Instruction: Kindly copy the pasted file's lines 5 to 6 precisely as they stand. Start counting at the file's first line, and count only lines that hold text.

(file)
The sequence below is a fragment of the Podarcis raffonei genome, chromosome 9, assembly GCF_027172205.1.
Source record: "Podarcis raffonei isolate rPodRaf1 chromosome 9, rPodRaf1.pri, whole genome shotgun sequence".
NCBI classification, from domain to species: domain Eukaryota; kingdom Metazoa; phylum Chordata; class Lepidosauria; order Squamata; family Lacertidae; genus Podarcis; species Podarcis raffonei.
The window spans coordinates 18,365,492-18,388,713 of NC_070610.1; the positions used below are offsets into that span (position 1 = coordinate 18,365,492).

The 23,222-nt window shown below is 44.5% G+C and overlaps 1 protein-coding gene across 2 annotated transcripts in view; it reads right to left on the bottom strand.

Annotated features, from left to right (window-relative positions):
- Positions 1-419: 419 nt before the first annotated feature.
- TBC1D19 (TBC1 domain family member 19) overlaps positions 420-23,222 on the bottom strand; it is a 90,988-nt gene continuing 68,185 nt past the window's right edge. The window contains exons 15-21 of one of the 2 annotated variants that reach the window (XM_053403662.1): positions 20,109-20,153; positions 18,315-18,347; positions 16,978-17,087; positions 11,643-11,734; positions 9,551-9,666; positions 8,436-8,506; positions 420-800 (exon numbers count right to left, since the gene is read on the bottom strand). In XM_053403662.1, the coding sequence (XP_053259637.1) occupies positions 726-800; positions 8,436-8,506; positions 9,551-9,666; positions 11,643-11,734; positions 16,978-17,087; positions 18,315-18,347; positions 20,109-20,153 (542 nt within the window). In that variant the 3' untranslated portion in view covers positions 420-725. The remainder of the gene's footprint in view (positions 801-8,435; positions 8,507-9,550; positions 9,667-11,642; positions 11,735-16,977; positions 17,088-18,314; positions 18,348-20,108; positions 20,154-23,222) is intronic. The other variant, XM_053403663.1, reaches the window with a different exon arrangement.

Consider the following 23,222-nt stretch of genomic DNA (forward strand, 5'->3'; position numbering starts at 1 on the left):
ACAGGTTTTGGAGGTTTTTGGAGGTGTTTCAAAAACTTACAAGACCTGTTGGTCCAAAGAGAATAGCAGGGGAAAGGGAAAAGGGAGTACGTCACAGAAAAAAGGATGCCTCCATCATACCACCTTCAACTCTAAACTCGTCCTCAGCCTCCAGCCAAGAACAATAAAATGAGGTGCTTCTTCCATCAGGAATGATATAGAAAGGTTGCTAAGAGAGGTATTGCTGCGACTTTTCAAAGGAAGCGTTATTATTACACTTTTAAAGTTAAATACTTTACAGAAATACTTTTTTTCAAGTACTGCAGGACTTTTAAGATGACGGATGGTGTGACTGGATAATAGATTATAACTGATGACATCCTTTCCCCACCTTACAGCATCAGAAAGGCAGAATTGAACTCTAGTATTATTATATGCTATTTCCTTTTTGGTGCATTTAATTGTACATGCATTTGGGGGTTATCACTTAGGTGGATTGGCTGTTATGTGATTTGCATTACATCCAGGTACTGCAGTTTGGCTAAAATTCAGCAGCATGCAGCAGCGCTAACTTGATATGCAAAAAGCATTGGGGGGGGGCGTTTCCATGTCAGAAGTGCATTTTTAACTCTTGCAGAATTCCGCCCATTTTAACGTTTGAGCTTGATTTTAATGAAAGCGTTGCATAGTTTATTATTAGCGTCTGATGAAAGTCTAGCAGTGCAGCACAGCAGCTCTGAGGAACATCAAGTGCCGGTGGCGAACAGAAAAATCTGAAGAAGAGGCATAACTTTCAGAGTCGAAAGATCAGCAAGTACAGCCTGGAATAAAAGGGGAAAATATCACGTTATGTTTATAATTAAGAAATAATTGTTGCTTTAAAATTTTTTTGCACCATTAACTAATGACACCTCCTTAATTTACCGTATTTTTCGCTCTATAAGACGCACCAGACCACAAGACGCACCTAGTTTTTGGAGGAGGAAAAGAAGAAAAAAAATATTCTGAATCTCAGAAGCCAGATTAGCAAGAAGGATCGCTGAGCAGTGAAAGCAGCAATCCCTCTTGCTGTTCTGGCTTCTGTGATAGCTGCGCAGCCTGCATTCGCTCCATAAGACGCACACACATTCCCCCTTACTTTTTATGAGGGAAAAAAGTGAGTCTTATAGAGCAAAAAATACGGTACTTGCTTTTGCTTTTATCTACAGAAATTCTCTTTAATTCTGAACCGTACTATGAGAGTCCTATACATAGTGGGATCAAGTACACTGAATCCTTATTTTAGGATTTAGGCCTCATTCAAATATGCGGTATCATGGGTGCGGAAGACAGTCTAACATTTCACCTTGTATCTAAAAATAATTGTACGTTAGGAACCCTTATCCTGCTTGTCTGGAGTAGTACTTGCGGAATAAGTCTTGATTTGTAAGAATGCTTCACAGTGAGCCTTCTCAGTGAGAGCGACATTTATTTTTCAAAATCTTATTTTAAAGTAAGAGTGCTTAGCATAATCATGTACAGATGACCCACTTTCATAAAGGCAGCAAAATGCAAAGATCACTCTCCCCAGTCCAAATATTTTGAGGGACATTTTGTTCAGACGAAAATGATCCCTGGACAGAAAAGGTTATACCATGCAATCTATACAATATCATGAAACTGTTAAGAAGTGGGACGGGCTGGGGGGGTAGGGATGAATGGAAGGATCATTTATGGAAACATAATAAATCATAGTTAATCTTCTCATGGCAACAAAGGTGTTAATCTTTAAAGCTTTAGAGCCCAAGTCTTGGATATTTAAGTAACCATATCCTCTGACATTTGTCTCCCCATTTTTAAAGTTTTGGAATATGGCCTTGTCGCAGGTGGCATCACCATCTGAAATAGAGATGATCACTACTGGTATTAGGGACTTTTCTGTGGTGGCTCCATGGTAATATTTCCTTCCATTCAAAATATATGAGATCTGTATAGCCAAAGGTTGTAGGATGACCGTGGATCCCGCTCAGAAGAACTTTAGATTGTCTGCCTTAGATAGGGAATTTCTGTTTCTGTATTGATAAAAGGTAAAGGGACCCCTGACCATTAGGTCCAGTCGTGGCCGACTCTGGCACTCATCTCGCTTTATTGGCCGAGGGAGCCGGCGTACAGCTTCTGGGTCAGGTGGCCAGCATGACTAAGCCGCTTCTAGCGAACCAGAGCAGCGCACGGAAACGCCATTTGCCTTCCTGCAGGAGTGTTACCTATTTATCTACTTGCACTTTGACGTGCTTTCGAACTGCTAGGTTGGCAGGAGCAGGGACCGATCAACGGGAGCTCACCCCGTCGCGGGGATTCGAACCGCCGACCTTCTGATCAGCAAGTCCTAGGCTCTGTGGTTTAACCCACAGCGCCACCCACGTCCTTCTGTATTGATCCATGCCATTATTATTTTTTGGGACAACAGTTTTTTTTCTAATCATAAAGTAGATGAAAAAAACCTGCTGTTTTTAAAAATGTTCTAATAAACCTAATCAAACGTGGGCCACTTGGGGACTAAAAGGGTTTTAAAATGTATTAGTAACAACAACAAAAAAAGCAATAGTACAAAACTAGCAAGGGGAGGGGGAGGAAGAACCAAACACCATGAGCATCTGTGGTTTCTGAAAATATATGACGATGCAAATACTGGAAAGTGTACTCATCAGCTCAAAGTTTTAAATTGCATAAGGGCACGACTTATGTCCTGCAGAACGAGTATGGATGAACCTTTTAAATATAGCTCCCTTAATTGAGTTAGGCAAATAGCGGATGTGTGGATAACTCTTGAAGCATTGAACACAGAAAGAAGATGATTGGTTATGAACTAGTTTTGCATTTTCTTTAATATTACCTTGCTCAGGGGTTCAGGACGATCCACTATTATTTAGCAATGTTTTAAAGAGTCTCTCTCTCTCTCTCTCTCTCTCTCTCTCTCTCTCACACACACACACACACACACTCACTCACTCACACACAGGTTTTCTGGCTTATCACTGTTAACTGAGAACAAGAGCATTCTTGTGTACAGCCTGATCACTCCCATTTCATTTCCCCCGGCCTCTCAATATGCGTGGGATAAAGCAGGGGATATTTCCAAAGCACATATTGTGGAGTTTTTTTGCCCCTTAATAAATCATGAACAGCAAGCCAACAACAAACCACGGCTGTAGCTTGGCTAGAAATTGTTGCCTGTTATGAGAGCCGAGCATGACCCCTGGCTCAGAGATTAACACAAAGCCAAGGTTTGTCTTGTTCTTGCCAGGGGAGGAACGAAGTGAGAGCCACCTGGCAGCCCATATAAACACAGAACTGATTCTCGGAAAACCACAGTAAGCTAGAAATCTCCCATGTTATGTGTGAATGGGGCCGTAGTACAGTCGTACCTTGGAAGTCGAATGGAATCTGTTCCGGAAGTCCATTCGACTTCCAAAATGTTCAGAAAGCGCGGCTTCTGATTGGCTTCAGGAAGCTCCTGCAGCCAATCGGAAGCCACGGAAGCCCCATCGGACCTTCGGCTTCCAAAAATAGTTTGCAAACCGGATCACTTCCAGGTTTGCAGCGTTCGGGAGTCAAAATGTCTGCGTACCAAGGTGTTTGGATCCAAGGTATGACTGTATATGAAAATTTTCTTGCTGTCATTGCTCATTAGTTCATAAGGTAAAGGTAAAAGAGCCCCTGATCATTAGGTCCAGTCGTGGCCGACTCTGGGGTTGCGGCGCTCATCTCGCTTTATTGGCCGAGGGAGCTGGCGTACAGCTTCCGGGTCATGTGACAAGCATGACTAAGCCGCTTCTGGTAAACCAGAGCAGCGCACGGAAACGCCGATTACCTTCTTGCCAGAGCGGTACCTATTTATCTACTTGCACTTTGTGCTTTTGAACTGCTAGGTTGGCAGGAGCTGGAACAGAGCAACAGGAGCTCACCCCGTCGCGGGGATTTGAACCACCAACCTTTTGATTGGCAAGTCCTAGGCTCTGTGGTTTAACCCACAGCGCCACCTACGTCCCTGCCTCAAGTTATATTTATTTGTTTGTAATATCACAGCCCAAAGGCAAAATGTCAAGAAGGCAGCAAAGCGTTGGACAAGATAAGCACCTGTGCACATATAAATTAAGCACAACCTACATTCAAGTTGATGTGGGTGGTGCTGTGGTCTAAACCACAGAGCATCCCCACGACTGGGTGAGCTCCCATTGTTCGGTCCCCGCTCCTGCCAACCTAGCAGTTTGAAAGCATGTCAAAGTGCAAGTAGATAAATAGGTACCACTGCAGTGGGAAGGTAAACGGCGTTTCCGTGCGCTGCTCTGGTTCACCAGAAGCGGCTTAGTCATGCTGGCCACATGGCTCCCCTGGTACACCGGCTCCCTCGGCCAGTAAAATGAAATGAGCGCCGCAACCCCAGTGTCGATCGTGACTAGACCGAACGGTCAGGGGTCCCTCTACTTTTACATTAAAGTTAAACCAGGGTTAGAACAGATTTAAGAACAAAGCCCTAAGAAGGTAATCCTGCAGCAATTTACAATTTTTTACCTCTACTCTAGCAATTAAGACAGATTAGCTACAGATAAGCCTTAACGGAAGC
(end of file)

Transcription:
The 23,222-nt window shown below is 44.5% G+C and overlaps 1 protein-coding gene across 2 annotated transcripts in view; it reads right to left on the bottom strand.

Annotated features, from left to right (window-relative positions):